Selective service

Nov. 13, 2008

The project requirements called for the removal and replacement of almost 2 miles of existing roadway. The section of roadway is one of the busiest thoroughfares through Fort Riley and connects the town of Ogden, Kan., with the main barracks housing 20,000 soldiers and part of the base’s company headquarters. The old roadway was quickly deteriorating. The road’s poor condition, combined with steep grade and a hairpin curve, was the source of several accidents.

The project requirements called for the removal and replacement of almost 2 miles of existing roadway. The section of roadway is one of the busiest thoroughfares through Fort Riley and connects the town of Ogden, Kan., with the main barracks housing 20,000 soldiers and part of the base’s company headquarters. The old roadway was quickly deteriorating. The road’s poor condition, combined with steep grade and a hairpin curve, was the source of several accidents. Snow and ice often caused the road to be closed down for safety purposes, but that caused congestion on other roads around the base.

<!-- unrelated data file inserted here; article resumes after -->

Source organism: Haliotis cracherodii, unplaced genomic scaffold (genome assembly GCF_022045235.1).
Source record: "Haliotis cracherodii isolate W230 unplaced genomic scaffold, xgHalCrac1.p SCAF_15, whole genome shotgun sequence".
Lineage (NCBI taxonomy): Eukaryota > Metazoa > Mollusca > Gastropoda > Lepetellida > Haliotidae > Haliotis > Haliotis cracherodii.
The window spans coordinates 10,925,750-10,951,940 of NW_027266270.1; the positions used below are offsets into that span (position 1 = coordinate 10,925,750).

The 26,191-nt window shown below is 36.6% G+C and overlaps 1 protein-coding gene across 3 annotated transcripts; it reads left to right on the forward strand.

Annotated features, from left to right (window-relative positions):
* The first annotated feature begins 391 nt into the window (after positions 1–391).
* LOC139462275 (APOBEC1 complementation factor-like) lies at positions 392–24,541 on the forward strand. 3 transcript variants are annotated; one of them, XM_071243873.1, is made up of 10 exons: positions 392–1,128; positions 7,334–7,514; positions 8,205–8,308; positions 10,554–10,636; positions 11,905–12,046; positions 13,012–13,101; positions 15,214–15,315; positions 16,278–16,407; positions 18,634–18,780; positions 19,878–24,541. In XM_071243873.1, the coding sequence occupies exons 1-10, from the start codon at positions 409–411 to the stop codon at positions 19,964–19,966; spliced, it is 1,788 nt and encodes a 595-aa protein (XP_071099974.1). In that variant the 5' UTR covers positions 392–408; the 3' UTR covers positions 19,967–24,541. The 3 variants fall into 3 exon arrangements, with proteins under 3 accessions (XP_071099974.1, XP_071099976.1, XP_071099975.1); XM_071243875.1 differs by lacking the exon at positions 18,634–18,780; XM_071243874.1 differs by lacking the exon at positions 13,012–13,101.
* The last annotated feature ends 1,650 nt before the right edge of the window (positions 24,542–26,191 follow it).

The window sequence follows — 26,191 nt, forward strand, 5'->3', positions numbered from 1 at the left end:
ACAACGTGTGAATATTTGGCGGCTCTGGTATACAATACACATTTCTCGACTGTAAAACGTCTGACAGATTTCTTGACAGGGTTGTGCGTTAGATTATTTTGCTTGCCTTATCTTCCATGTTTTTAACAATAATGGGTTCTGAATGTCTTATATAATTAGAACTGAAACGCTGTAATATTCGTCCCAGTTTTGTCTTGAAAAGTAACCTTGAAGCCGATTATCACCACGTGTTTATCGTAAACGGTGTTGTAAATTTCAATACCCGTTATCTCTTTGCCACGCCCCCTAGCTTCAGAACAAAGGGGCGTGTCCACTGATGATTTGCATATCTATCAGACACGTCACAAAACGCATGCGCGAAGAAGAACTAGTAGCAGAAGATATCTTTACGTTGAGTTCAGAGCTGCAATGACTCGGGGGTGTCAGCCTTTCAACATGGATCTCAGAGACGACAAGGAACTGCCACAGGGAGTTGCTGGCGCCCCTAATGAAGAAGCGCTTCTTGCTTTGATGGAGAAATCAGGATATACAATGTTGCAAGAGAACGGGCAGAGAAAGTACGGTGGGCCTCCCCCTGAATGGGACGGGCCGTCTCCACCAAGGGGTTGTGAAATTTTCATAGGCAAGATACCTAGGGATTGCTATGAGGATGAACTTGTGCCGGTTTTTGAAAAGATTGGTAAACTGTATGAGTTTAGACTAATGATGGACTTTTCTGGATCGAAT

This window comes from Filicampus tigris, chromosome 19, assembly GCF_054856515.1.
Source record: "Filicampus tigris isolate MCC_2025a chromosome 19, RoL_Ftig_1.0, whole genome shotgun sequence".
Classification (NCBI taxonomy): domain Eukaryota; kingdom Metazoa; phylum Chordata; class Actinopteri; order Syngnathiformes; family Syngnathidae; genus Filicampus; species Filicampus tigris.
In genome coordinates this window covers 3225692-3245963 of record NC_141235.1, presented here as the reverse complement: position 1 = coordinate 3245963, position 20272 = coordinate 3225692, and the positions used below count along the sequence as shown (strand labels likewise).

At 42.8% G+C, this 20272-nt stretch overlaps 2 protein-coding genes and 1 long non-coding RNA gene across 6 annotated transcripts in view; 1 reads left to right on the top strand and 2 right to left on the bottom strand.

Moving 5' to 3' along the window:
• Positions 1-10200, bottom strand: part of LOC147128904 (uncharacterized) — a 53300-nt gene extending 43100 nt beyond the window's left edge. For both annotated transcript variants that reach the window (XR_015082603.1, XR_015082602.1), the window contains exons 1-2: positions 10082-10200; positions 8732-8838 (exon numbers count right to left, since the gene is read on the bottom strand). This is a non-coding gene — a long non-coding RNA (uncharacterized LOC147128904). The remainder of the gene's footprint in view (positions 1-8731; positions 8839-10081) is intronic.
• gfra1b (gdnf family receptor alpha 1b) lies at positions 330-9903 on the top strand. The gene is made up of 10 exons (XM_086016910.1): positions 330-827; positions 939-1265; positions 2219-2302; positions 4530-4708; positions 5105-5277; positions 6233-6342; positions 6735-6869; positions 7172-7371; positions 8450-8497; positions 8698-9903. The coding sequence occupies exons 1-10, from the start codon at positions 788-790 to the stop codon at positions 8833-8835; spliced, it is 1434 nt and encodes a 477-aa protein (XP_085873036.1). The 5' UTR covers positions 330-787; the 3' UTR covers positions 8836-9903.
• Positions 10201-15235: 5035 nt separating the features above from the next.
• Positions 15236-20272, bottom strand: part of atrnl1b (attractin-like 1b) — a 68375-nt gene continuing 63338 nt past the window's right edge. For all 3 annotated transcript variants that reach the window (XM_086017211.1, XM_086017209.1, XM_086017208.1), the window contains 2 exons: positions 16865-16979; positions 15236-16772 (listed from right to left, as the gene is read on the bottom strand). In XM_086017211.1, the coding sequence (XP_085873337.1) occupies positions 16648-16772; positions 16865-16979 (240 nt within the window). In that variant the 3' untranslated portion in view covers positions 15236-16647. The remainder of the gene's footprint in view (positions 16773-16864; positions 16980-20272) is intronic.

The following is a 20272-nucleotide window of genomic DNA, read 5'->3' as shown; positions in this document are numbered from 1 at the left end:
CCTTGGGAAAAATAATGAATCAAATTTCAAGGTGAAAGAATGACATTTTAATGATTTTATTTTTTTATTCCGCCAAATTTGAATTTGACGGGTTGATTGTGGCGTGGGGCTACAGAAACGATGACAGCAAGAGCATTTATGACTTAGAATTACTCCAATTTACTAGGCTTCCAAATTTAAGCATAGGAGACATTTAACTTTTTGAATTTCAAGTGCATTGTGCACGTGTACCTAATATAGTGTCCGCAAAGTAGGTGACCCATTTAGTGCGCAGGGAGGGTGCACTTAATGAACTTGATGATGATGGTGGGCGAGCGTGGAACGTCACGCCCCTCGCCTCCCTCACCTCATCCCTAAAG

Smoky Hill LLC, a heavy contractor based out of Salina, Kan., won the contract to remove the dangerous road and replace it with concrete. The project involved straightening portions of the new roadway while trying to decrease the steep slope. The new road had to be built as far away as 100 ft from the existing one in some places. Smoky Hill also hired a subcontractor to blast and remove 25 ft from a rock hill, then used that material to fill in an additional 20 ft of area. Even with that measure, they are still having to slipform a portion on a 6% grade. Superelevations and crowns in the new grade and pavement created additional challenges. A roundabout and tank crossings were other unique aspects of the project.